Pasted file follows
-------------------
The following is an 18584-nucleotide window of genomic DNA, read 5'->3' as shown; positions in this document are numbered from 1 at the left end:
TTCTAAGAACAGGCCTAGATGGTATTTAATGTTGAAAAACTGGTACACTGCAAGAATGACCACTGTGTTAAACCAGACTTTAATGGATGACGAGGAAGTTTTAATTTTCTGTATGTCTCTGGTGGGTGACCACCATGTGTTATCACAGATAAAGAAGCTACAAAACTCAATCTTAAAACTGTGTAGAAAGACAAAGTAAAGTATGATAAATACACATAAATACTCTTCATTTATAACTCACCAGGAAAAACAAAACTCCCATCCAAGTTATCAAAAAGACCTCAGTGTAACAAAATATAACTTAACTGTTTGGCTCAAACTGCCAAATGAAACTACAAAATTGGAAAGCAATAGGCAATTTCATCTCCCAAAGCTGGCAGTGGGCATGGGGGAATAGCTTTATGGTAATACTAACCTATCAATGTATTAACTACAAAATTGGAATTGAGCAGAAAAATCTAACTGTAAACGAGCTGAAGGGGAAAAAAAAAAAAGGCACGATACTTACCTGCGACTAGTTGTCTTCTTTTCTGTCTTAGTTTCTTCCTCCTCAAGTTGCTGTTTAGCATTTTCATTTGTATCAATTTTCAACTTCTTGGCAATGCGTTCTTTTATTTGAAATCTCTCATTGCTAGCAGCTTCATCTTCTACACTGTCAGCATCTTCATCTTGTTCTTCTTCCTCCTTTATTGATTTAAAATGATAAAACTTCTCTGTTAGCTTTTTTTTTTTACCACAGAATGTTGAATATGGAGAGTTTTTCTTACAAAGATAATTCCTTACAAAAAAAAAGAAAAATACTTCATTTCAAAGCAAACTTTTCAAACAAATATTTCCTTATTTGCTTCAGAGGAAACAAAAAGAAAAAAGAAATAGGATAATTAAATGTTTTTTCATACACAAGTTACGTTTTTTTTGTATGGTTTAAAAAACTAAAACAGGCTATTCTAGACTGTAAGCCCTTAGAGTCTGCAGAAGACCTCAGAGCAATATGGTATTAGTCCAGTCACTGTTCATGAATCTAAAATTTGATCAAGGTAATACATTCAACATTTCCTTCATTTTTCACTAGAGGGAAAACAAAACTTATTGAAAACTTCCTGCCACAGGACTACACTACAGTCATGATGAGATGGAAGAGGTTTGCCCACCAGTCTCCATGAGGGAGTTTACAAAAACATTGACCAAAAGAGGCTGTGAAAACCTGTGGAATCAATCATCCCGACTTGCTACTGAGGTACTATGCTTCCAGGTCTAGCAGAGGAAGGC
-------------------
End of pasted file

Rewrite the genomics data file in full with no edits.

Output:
The following is an 18584-nucleotide window of genomic DNA, read 5'->3' as shown; positions in this document are numbered from 1 at the left end:
TTCTAAGAACAGGCCTAGATGGTATTTAATGTTGAAAAACTGGTACACTGCAAGAATGACCACTGTGTTAAACCAGACTTTAATGGATGACGAGGAAGTTTTAATTTTCTGTATGTCTCTGGTGGGTGACCACCATGTGTTATCACAGATAAAGAAGCTACAAAACTCAATCTTAAAACTGTGTAGAAAGACAAAGTAAAGTATGATAAATACACATAAATACTCTTCATTTATAACTCACCAGGAAAAACAAAACTCCCATCCAAGTTATCAAAAAGACCTCAGTGTAACAAAATATAACTTAACTGTTTGGCTCAAACTGCCAAATGAAACTACAAAATTGGAAAGCAATAGGCAATTTCATCTCCCAAAGCTGGCAGTGGGCATGGGGGAATAGCTTTATGGTAATACTAACCTATCAATGTATTAACTACAAAATTGGAATTGAGCAGAAAAATCTAACTGTAAACGAGCTGAAGGGGAAAAAAAAAAAAGGCACGATACTTACCTGCGACTAGTTGTCTTCTTTTCTGTCTTAGTTTCTTCCTCCTCAAGTTGCTGTTTAGCATTTTCATTTGTATCAATTTTCAACTTCTTGGCAATGCGTTCTTTTATTTGAAATCTCTCATTGCTAGCAGCTTCATCTTCTACACTGTCAGCATCTTCATCTTGTTCTTCTTCCTCCTTTATTGATTTAAAATGATAAAACTTCTCTGTTAGCTTTTTTTTTTTACCACAGAATGTTGAATATGGAGAGTTTTTCTTACAAAGATAATTCCTTACAAAAAAAAAGAAAAATACTTCATTTCAAAGCAAACTTTTCAAACAAATATTTCCTTATTTGCTTCAGAGGAAACAAAAAGAAAAAAGAAATAGGATAATTAAATGTTTTTTCATACACAAGTTACGTTTTTTTTGTATGGTTTAAAAAACTAAAACAGGCTATTCTAGACTGTAAGCCCTTAGAGTCTGCAGAAGACCTCAGAGCAATATGGTATTAGTCCAGTCACTGTTCATGAATCTAAAATTTGATCAAGGTAATACATTCAACATTTCCTTCATTTTTCACTAGAGGGAAAACAAAACTTATTGAAAACTTCCTGCCACAGGACTACACTACAGTCATGATGAGATGGAAGAGGTTTGCCCACCAGTCTCCATGAGGGAGTTTACAAAAACATTGACCAAAAGAGGCTGTGAAAACCTGTGGAATCAATCATCCCGACTTGCTACTGAGGTACTATGCTTCCAGGTCTAGCAGAGGAAGGC